To be fair, at the time there was not enough water in Hatta’s reservoir to fully irrigate the plain all year round. As a supplementary measure, Hatta divided the tilled patches of land into three classes. For each given year, one class would grow paddy rice, another would grow sugarcane, and the other assorted grains. The classes rotated their crops annually, forming a three-year cycle. The irrigation water was finite yet distributed evenly. The farmers, who used to be at the mercy of the weather, could now count on their land to produce. Though the rotation scheme forced some to change their farming practices and was controversial with regard to water charges, the plain community as a whole ultimately benefitted from it.


Passing on the Know-How


Hatta always felt that there were not enough civil-engineering technicians for the development of Taiwan. He therefore founded a civil survey school in 1934. The school was instrumental in fostering local engineering talent. It moved and restructured several times over the decades, and now lives on as Jui-fang Industrial High School in northeastern New Taipei.


A Monument, a Statue, and the Spirit Within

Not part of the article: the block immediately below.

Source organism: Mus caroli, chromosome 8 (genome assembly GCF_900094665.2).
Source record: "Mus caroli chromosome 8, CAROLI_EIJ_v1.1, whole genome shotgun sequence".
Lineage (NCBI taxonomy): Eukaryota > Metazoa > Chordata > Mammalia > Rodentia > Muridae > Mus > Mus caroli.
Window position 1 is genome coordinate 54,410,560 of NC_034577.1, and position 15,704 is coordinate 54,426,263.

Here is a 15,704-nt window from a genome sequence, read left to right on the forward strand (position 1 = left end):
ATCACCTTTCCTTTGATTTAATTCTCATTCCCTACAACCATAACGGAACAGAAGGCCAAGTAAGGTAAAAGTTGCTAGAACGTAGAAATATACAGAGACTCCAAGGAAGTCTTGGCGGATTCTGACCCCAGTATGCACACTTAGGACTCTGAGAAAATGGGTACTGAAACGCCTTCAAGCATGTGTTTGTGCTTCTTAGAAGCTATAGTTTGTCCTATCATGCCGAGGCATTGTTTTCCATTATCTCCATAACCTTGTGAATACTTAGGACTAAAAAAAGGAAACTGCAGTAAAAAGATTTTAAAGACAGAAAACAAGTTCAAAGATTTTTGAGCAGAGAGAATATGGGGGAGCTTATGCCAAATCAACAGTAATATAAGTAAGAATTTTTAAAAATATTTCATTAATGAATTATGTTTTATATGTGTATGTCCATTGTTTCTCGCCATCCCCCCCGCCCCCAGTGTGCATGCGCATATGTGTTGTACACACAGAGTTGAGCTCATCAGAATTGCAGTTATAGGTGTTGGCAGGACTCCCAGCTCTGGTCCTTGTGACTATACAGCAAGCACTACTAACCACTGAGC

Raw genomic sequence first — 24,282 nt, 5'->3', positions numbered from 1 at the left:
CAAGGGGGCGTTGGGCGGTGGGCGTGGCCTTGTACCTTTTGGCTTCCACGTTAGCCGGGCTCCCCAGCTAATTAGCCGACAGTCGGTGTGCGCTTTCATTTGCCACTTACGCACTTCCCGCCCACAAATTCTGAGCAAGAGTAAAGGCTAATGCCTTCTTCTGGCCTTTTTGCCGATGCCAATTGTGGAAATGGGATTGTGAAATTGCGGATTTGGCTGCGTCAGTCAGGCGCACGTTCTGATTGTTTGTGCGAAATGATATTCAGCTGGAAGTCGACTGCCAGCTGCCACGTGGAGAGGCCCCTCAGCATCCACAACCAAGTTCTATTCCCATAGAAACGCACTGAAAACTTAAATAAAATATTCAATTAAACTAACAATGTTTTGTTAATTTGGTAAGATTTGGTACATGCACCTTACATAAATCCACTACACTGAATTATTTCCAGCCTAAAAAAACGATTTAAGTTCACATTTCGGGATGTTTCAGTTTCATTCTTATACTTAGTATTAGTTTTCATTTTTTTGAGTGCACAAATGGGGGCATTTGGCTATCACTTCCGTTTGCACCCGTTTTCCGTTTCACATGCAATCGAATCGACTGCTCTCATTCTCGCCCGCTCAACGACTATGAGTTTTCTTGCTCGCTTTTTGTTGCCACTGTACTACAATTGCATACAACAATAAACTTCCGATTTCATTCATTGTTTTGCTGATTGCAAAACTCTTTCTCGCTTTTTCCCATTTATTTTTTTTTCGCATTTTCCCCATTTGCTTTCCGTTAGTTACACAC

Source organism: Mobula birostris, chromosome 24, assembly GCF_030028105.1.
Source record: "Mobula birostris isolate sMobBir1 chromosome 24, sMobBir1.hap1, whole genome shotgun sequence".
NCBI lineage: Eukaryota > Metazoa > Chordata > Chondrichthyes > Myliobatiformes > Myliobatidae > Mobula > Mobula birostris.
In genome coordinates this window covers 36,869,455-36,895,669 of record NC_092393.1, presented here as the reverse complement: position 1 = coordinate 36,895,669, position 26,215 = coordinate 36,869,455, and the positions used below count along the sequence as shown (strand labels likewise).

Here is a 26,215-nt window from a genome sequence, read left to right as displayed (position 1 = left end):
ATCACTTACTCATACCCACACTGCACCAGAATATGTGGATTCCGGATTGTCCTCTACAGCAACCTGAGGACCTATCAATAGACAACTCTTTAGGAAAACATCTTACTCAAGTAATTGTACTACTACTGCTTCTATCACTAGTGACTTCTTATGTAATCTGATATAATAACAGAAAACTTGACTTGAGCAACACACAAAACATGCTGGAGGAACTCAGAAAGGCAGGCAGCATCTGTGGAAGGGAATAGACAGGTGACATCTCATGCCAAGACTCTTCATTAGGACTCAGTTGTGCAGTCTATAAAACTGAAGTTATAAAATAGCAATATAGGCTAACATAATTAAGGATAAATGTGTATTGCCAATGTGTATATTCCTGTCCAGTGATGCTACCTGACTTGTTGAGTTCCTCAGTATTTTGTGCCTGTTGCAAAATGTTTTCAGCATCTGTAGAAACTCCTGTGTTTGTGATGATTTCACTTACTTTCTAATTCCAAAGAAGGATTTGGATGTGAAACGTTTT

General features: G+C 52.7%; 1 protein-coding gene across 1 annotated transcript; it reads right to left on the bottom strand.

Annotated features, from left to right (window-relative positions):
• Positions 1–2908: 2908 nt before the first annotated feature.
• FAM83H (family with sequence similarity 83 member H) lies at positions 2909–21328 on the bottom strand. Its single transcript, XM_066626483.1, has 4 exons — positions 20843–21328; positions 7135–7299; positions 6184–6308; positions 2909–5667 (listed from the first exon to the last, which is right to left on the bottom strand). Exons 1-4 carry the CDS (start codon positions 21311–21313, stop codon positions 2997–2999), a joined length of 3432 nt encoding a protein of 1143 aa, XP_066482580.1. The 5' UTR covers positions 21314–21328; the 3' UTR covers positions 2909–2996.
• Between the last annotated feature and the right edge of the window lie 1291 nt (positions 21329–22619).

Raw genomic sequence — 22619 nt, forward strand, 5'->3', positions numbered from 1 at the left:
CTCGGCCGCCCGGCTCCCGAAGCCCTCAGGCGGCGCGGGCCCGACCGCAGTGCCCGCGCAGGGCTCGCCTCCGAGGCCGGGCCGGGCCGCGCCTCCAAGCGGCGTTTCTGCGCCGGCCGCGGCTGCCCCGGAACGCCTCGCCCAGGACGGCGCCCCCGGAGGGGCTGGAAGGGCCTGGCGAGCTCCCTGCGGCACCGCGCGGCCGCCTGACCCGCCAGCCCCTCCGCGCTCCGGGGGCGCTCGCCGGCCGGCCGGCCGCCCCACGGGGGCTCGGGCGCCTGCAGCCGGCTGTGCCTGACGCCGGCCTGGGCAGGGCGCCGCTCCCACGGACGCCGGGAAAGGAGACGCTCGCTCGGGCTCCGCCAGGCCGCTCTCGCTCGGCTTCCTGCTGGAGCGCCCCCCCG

At the dam and the canals’ completion, members of the union set up a monument bearing the names of the 134 workers and family members who died of accident during the construction. The names were engraved strictly in order of passing, regardless of their owners’ social ranks, and did not distinguish between Japanese and Taiwanese. The members also planned a bronze statue of Hatta in gratitude for his unprecedented contribution. Hatta reluctantly agreed on the condition that the statue portray his usual true self. The finished statue had him sitting in work clothes, cheap boots, and puttees, as if lost in thoughts on the bank of the reservoir.


Toward the end of the Second World War, the Japanese government began seizing privately owned metal to make weapons and to prolong the war. Hatta’s statue was hidden in a railway storehouse at Longtian and spared the fate of being melted down. The statue resurfaced by chance after the war, prompting the union to buy it back. In light of the Kuomintang government’s policy of removing Japanese symbols, union employees dared not display the statue and kept it in Hatta’s former residence. It did not return to its place by the reservoir until 1981, when the political climate became more forgiving, and the government granted a restoration at Wushantou Reservoir.


Hatta's Legacy Lives On


The curtains of the Pacific War were raised in late 1941. The Imperial Japanese Army, in need of more colonial resources, employed Hatta to assess the cotton fields’ irrigation in the Philippines. On his way there, the ship he boarded, Taiyo Maru, was torpedoed and sunk by an American submarine. More than eight hundred perished on May 8, 1942, with Hatta Yoichi among them.


Every eighth of May, the union holds a memorial service in Wushantou for Hatta, who graced Taiwan with his expertise and notion of the public good.